What Does Medicare Cover?
The first thing to learn about Medicare is its different parts. Together, Part A and Part B are called original Medicare or traditional Medicare.
A lso called hospital insurance, Part A is part of traditional Medicare. Most people are enrolled automatically in Part A when they reach age 65.
With Part A, you'll pay:
- A deductible each year. This is how much you have to spend before Medicare starts to pay its part.
- Coinsurance. This is the part of the costs for hospital care after you've met your deductible.
If you or your spouse worked for 10 years or more in the U.S., you don't have to pay a monthly fee to have Part A.
If you or your spouse did not work at least 10 years in the U.S., you have to pay a monthly fee to have Part A. The amount is more if you or your spouse worked less than 7.5 years in the U.S.
Also called medical insurance, Part B is part of traditional Medicare, and it's common for people to be automatically enrolled. Medicare Part B covers outpatient care. For instance, it pays for visits to a doctor’s office, tests, and preventive health care like cancer screenings and vaccines. Part B also covers some medical supplies, like blood sugar test strips, therapeutic shoes, and more.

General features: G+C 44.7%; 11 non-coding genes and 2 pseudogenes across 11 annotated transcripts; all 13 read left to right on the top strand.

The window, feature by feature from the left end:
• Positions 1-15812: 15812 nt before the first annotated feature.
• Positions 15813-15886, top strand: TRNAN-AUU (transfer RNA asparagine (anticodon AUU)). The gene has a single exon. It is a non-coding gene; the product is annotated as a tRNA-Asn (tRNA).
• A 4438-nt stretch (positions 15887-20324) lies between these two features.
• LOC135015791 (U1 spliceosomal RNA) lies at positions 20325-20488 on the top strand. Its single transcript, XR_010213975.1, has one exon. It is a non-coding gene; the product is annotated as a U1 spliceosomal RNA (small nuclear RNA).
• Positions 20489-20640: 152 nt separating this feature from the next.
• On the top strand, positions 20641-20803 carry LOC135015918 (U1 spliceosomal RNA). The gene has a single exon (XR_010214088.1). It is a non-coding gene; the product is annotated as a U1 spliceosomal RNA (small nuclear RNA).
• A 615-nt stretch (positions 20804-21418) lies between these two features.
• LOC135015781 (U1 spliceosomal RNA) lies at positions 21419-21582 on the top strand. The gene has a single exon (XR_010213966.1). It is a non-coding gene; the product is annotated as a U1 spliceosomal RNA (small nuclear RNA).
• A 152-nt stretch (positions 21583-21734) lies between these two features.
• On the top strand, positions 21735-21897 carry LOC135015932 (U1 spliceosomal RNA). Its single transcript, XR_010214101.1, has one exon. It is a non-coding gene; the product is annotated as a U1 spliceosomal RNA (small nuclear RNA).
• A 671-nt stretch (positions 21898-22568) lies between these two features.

For Medicare Part B, you pay:
- A monthly fee
- A deductible, which is a set amount you pay each year before Part B starts paying for any of your care
- Twenty percent of the Medicare-approved amount for some types of care. These are doctor's appointments, physical therapy, diabetes supplies, durable medical equipment like commode chairs, wheelchairs, and others. You have to meet your deductible before you start paying 20%.
If you see a doctor who has not signed an agreement to accept Medicare-approved amounts, you will pay more -- possibly up to the full cost -- for a doctor's visit and care.